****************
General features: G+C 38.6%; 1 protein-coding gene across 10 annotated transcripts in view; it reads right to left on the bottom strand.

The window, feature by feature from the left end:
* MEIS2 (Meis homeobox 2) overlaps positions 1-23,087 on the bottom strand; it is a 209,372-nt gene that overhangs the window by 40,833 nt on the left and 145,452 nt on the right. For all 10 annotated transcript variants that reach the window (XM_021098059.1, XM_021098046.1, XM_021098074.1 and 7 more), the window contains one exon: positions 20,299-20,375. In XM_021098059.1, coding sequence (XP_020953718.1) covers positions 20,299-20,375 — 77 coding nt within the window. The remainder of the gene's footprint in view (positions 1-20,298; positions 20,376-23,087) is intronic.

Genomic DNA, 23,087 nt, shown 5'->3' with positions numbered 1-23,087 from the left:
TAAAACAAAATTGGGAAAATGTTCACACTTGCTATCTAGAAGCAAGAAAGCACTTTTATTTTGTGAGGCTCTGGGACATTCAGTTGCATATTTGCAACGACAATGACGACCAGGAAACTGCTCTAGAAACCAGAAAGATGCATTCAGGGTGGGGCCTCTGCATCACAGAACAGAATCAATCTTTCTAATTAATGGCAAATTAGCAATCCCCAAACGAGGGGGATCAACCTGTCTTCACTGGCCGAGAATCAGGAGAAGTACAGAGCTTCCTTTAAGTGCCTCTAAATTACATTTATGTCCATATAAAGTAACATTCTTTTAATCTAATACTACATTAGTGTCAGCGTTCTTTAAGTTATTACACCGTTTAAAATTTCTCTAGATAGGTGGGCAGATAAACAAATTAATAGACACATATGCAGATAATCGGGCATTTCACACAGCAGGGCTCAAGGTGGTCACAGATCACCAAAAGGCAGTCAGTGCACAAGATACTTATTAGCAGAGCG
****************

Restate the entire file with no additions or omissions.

General features: G+C 38.6%; 1 protein-coding gene across 10 annotated transcripts in view; it reads right to left on the bottom strand.

The window, feature by feature from the left end:
* MEIS2 (Meis homeobox 2) overlaps positions 1-23,087 on the bottom strand; it is a 209,372-nt gene that overhangs the window by 40,833 nt on the left and 145,452 nt on the right. For all 10 annotated transcript variants that reach the window (XM_021098059.1, XM_021098046.1, XM_021098074.1 and 7 more), the window contains one exon: positions 20,299-20,375. In XM_021098059.1, coding sequence (XP_020953718.1) covers positions 20,299-20,375 — 77 coding nt within the window. The remainder of the gene's footprint in view (positions 1-20,298; positions 20,376-23,087) is intronic.

Genomic DNA, 23,087 nt, shown 5'->3' with positions numbered 1-23,087 from the left:
TAAAACAAAATTGGGAAAATGTTCACACTTGCTATCTAGAAGCAAGAAAGCACTTTTATTTTGTGAGGCTCTGGGACATTCAGTTGCATATTTGCAACGACAATGACGACCAGGAAACTGCTCTAGAAACCAGAAAGATGCATTCAGGGTGGGGCCTCTGCATCACAGAACAGAATCAATCTTTCTAATTAATGGCAAATTAGCAATCCCCAAACGAGGGGGATCAACCTGTCTTCACTGGCCGAGAATCAGGAGAAGTACAGAGCTTCCTTTAAGTGCCTCTAAATTACATTTATGTCCATATAAAGTAACATTCTTTTAATCTAATACTACATTAGTGTCAGCGTTCTTTAAGTTATTACACCGTTTAAAATTTCTCTAGATAGGTGGGCAGATAAACAAATTAATAGACACATATGCAGATAATCGGGCATTTCACACAGCAGGGCTCAAGGTGGTCACAGATCACCAAAAGGCAGTCAGTGCACAAGATACTTATTAGCAGAGCG